How to make the energy transition fit for consumers
Tackling climate change means that we will need to make major efforts to reshape the way we heat our homes and move around. In July, the EU will unveil its ‘Fit for 55’ package, which will adapt EU energy and climate legislation to Europe’s new target of reducing greenhouse gas emissions by 55% by 2030.
Ahead of this major milestone, BEUC’s Energy team has drafted a series of position papers covering four key areas to make sure that the package is made fit for consumers:
1. Renewable energy
Consumers are currently locked into an energy system that makes it easier and more affordable for them to use fossil fuels to move around and to heat their homes. This is harmful for the environment as well as for people’s health and wallets. Consumers will need incentives to replace their appliances as well as clear information and reliable advice. The European Commission will also need to ensure that – in the review of its Renewable Energy Directive – opting for renewable energy becomes the easy and affordable energy choice for consumers.
2. District heating
District heating - which distributes heat through a network to multiple buildings - is often mentioned as one of the most promising solutions to decarbonise heating and cooling thanks to the efficiency gains it offers. There are plans for many new networks in the years to come. For it to really take off, it must meet consumers’ needs. Unfortunately, many consumers using district heating today face difficulties: sudden price increases, or complex contracts without the option to switch to another supplier. Stronger consumer protection is needed to increase public acceptance of district heating.
3. Sustainable housing
Consumers want to enjoy healthy and affordable homes. Many consumers are willing to improve the comfort of their homes and to save energy. However, for consumers to implement energy efficiency measures and undertake home retrofit works, further guidance and support are needed. In its revised Energy Efficiency Directive, the European Commission should help consumers with their retrofit project by setting consistent rules, ensuring that energy efficiency improvements become more available, affordable and hassle-free. This must go hand-in-hand with measures to tackle energy poverty, such as adding a binding target to ensure that people facing energy poverty are prioritised in energy efficiency efforts and investments.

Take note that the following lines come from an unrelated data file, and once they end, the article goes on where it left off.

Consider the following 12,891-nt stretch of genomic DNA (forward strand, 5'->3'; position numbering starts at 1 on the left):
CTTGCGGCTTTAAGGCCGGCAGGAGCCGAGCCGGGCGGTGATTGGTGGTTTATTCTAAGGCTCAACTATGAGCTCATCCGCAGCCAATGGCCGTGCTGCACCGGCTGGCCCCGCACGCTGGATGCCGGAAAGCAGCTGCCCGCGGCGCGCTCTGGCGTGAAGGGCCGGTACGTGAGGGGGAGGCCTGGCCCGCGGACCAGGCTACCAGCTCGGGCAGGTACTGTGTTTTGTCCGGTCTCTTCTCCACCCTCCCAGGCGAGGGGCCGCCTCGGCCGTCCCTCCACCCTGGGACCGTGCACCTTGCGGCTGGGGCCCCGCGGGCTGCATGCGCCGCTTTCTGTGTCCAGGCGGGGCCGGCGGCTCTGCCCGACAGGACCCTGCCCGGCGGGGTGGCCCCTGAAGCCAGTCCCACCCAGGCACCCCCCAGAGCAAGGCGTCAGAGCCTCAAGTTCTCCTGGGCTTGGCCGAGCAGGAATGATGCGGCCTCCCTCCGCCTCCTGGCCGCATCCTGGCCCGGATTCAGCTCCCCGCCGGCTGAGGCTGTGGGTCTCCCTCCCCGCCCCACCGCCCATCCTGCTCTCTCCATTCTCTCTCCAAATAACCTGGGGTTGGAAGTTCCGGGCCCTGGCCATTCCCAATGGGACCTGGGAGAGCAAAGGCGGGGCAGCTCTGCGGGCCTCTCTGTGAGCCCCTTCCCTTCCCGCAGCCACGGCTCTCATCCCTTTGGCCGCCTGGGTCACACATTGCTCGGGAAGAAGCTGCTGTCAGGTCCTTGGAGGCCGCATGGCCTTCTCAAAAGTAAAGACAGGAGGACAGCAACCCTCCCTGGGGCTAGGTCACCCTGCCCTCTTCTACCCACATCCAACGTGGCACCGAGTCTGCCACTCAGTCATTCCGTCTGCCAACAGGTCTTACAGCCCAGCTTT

A starting point for many consumers looking to retrofit their home is access to information on building’s energy performance. This need is partially addressed by current Energy Performance Certificates, but the information they provide must be made more accurate and reliable. Consumers should get a clear overview of the investments in improvement works needed to increase the energy performance of the property. Finally, to help guide consumers throughout their home retrofit journey, one-stop shops – combining a full range of advice and services – need to become more available.
4. Carbon pricing
There is a growing consensus that tax policies, and especially carbon pricing, should be adapted to push more sustainable choices while discouraging less sustainable ones. To put this into practice, the European Commission is currently considering extending the EU Emissions Trading System to road transport and buildings. BEUC is concerned that this would distract policy-makers from taking more effective measures. We also fear it would have a negative financial impact, especially on people with lower incomes, without sufficient guarantees that consumers would be provided with alternatives to unsustainable/carbon intensive transport and heating/cooling devices.
As an alternative, we therefore recommend that the European Commission makes greater use of levers that are easier, more efficient and that have often already proven to deliver results. This includes some of the measures highlighted above such as a more robust Energy Efficiency Directive. If the European Commission goes for the EU ETS extension, then very strong mitigating measures should be foreseen for consumers. The revenues of the extended ETS should be earmarked to mitigate the impact of higher prices on consumers, especially those on lower incomes.
The ‘Fit for 55’ package will be released in July 2021. In the meantime, delve into our definitive guide on how to put consumers front and centre in the sustainable transition:
Renewable energy and heating decarbonisation
- How to make the home heating and cooling revolution consumer-friendly
- How to make renewable energy the obvious choice for consumers: BEUC’s preliminary views on the revision of the Renewable Energy Directive
- How to make green and healthy housing affordable for all consumers
- How to make energy efficiency improvements work for consumers: BEUC’s preliminary views on the revision of the Energy Efficiency Directive
- How to make Energy Performance Certificates consumer friendly
- How to make one-stop shops consumer-friendly: from basic information to complete service to consumers